Author(s): Jogai S, Radotra BD, Banerjee AK
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Abstract Rabies is a communicable disease that is almost always fatal. In its classic form, rabies is well recognized, but cases presenting with a paralytic illness mimic Landre's Guillain-Barre syndrome and in such cases the diagnosis remains in doubt. This problem is further compounded when the history of dogbite is not forthcoming. At autopsy rabies can be diagnosed by subjecting fresh tissue to virologic investigations or examining formalin-fixed paraffin-embedded tissue sections for the presence of characteristic inclusions; that is, the Negri bodies. However, these inclusions are not present in all cases. Hence, the need arises for a better method for diagnosis. The present study utilized immunohistochemistry as a diagnostic tool using both monoclonal and polyclonal antirabies antibodies in 20 cases of rabies encephalomyelitis. The diagnosis of rabies could be confirmed in 17 cases (85\%) based on neuropathologic findings alone. In contrast, immunohistochemistry yielded positive results in all cases. Moreover, the amount of rabies viral antigen was much more abundant than could be expected from the histopathologic findings. Thus immunohistochemistry is a rapid, safe, sensitive and specific technique for the diagnosis of rabies.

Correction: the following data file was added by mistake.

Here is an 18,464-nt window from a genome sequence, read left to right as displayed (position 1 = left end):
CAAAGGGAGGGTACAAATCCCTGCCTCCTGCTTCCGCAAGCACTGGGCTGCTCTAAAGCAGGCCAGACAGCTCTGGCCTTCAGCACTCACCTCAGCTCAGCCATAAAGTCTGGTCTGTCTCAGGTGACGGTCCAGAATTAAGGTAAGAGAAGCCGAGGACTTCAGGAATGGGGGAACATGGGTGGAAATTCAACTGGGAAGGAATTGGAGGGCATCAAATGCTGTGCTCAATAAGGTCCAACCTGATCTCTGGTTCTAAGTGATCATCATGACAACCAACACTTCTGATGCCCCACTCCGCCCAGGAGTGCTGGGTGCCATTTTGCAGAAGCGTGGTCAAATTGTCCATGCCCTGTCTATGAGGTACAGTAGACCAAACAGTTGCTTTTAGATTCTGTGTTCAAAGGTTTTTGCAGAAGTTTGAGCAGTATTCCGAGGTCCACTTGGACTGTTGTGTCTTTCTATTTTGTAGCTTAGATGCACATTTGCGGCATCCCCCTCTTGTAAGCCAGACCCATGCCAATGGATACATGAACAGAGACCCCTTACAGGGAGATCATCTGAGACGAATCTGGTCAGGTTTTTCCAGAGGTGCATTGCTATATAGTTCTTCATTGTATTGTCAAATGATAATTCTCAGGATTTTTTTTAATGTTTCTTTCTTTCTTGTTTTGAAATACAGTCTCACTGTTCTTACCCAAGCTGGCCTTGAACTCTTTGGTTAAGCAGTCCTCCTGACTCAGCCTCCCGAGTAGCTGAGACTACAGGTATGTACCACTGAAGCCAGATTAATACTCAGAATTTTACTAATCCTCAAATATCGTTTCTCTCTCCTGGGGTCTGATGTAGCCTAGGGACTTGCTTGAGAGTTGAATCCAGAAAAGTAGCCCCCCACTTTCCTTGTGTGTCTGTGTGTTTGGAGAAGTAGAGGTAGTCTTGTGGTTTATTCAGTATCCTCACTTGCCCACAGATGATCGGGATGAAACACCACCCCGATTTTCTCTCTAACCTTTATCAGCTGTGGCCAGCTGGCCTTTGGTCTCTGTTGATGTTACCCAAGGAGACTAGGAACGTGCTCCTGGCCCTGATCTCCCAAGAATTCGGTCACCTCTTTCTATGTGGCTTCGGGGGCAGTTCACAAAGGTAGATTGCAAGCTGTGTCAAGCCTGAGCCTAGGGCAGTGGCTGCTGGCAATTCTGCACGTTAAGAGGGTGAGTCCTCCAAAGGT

This article was published in Neuropathology
and referenced in Journal of Veterinary Science & Technology